Monday, July 14, 2014

Reading (+crowdfunding) a global walk through time & stories of migration

Reading this week: trail notes from one of the longest walks through the world and modern stories of migration: 

Since April, I am reading the trek notes of a global walk: Paul Salopek, a journalist who won the Pulitzer, is walking the world, following the trail of humans from the origins in Africa along the directions they walked to migrate and spread. The name of his project is “Out of Eden Walk”, it’s supported by National Geographic.

The walk will be 7 years long, leading through 4 continents. Salopek started walking a year ago, in Ethopia. From there, his journey took him to Djibuti, and to Saudi Arabei. His journey notes are collected in an online archive: Out of Eden Walk - Notes

I only learned about the walk in April, and am following Salopek's notes since then, or rather: am catching up on his first months of walking: Today, as I visited the Eden Walk webpage, I saw that he started a crowdfunding campaign to support his walk. I just backed it. Here's the kickstarter link: Out of Eden Walk.

And good to see that projects like this are possible and get support. Especially as just some day ago, I read an article about the difficulty of realizing longer journalistic projects, and the current crisis at the longform non-fiction platform Byliner (german article, and i just saw this litragger byline article that digs a bit deeper) and a disillusioning article in the NY Times: "a cautionary farce about the new media and technology we’re so often told is the bright shining future for writers and readers:";I was a Digital Best Seller


But back to theme of migration:

Migration and Migrant Labor - a reflection in short stories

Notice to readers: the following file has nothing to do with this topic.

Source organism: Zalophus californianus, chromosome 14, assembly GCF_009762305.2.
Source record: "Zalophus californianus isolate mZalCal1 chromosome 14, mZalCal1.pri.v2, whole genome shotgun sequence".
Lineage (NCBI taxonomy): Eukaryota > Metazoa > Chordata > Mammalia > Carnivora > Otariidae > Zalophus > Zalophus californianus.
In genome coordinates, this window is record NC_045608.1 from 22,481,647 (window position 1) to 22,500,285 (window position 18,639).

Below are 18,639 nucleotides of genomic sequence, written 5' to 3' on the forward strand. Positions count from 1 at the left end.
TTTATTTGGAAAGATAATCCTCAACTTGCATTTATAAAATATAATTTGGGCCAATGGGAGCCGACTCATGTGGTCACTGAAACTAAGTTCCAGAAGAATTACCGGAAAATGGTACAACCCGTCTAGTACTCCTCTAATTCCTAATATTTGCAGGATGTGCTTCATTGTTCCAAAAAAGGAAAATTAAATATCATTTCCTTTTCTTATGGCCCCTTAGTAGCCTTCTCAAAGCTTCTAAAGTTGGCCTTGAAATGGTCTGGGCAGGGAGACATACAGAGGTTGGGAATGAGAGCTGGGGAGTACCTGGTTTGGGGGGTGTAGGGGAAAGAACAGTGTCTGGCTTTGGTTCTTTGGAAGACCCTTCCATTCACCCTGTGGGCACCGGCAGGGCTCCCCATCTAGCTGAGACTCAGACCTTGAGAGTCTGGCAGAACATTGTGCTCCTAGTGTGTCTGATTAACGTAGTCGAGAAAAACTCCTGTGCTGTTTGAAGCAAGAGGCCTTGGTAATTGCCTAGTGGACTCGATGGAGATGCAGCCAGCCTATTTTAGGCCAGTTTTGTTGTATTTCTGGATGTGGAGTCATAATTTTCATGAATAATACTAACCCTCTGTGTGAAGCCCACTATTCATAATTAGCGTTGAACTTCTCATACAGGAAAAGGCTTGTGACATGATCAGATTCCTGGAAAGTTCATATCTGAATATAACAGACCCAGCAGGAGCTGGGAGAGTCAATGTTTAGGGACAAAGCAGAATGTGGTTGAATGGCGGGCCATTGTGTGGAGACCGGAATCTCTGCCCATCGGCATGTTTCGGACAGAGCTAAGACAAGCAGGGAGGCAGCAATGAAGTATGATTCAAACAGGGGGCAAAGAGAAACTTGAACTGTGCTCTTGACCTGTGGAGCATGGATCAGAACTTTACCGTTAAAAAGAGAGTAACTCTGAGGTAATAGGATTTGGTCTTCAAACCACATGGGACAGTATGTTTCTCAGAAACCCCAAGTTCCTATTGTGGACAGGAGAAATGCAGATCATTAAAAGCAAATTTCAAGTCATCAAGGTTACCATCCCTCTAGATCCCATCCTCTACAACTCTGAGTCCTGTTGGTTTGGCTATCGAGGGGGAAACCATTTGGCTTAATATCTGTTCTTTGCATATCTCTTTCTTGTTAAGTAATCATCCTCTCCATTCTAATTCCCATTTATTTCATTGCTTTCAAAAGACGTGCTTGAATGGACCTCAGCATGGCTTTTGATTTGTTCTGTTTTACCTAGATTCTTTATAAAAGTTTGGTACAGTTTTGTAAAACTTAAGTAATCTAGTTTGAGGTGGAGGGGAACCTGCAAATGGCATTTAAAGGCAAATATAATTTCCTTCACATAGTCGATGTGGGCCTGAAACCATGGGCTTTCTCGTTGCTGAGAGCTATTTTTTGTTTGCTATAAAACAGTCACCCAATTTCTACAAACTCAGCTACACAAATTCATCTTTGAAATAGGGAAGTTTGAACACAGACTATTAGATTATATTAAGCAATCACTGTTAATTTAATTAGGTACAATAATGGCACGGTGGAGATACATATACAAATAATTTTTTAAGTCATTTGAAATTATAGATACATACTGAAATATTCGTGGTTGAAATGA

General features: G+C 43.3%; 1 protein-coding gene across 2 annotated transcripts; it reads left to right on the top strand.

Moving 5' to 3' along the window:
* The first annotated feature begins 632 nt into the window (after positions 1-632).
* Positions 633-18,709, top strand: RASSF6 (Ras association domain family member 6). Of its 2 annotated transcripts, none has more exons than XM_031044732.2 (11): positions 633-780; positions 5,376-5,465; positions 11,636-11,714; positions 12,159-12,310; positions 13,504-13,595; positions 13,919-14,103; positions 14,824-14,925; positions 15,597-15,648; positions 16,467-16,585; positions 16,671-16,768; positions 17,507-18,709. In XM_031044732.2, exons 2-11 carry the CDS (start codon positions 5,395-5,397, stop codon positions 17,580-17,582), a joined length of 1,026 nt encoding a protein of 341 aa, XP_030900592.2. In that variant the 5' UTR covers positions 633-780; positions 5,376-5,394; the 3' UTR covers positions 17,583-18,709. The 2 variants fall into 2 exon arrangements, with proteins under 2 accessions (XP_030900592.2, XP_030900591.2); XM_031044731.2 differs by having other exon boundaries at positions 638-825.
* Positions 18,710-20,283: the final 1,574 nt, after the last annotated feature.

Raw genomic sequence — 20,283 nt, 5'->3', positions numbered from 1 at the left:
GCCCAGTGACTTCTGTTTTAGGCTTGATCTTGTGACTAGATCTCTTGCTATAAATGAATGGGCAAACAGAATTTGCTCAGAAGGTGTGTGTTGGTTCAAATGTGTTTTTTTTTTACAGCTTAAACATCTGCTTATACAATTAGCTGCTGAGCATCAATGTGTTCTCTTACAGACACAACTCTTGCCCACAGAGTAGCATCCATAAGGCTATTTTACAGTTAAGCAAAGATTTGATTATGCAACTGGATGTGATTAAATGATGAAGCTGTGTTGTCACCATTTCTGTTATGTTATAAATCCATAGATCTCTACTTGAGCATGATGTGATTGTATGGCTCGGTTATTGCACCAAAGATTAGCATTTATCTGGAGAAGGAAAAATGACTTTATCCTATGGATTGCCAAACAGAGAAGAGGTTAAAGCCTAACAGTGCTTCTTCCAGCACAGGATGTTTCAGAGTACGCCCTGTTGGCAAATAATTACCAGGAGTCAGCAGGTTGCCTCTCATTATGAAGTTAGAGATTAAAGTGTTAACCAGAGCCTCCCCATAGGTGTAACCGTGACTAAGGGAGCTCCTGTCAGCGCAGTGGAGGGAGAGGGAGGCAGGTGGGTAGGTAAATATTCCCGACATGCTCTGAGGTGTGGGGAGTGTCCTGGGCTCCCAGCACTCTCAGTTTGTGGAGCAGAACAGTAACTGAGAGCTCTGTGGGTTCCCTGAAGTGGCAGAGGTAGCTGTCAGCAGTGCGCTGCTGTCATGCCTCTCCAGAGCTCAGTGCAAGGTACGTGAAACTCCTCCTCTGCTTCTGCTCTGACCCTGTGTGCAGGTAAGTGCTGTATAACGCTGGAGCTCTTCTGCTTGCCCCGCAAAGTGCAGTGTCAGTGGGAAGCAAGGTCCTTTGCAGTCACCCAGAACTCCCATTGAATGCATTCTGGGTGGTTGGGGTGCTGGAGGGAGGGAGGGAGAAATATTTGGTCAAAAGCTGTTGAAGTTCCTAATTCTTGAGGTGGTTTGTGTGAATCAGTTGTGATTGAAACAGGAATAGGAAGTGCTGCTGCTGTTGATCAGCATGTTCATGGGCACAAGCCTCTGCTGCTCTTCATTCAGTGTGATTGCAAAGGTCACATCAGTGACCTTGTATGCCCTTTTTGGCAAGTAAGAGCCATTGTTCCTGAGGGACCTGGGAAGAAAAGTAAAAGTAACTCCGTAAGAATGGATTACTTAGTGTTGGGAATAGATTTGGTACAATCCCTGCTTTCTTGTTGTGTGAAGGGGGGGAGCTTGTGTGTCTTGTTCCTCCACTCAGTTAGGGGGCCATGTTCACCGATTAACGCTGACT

"In 2005, the United Nations reported that there were nearly 191 million international migrants worldwide, about 3 percent of the world population. Europe hosted the largest number of immigrants, with 70 million people in 2005.  The numbers of people living outside their country of birth is expected to rise in the future.."  - That are numbers from the wikipedia Immigration page

The July issue of Words without Borders picks up the topic of migration, and explores it from a literary angle, to tell the stories beyond the numbers: "this month we present writing about migrant labor. Through official channels or underground networks, fleeing poverty or chasing dreams, the characters here leave their homelands in search of work and new lives, finding nothing is quite as they expected."

I started to read the issue last week - as part of my "reading the world" journey. And so far, each story was like an own little universe, loaded with humorous, hopeful, tragic moments. Here are some direct links and quotes:   

Me and Mycobacterium tuberculosi by Shahaduz Zaman (Bangladesh)
"I waited. Everyone advised me to prepare myself by buying winter clothing. The very name of England brought to mind snow and ice.... Still, I made a brief visit to Banga Bazar. I lost myself in the lanes and alleyways of that kingdom of clothing..."

Piece by Piece They’re Taking My World Away by Christos Ikonomou (Greece)
"He shouted and cursed and at one point it almost came to blows. But eventually he got tired of shouting and cursing and fighting. What was the point? What difference did it make, today or tomorrow. What was the point. A soul that’s ready to leave will leave.."

Slaves of Moscow (nonfiction by Victoria Lomasko, Russia). 
This is the most painful text of the issue: a reportage of modern slavery. In October 2012, a group of civil society activists in Moscow freed twelve slaves from the Produkty grocery store, owned by a Kazakhstani couple.Victoria Lomasko is a graphic reportage artisst, she works with human rights organizations, and put this reportag together.

The Bed
by Vladimir Vertlib (Russia / US)
"C’est la vie. If you don’t take it like it comes, you won’t be nothing but a loser all your life. Why you always got something to gripe about?.."

** Links & More **


Beth said...

This is terrific, Dorothee: you inspire me, as usual!

bibliophiliac said...

I like your global view of things. The idea of a seven year walk is really inspiring. I'd like to read more about this.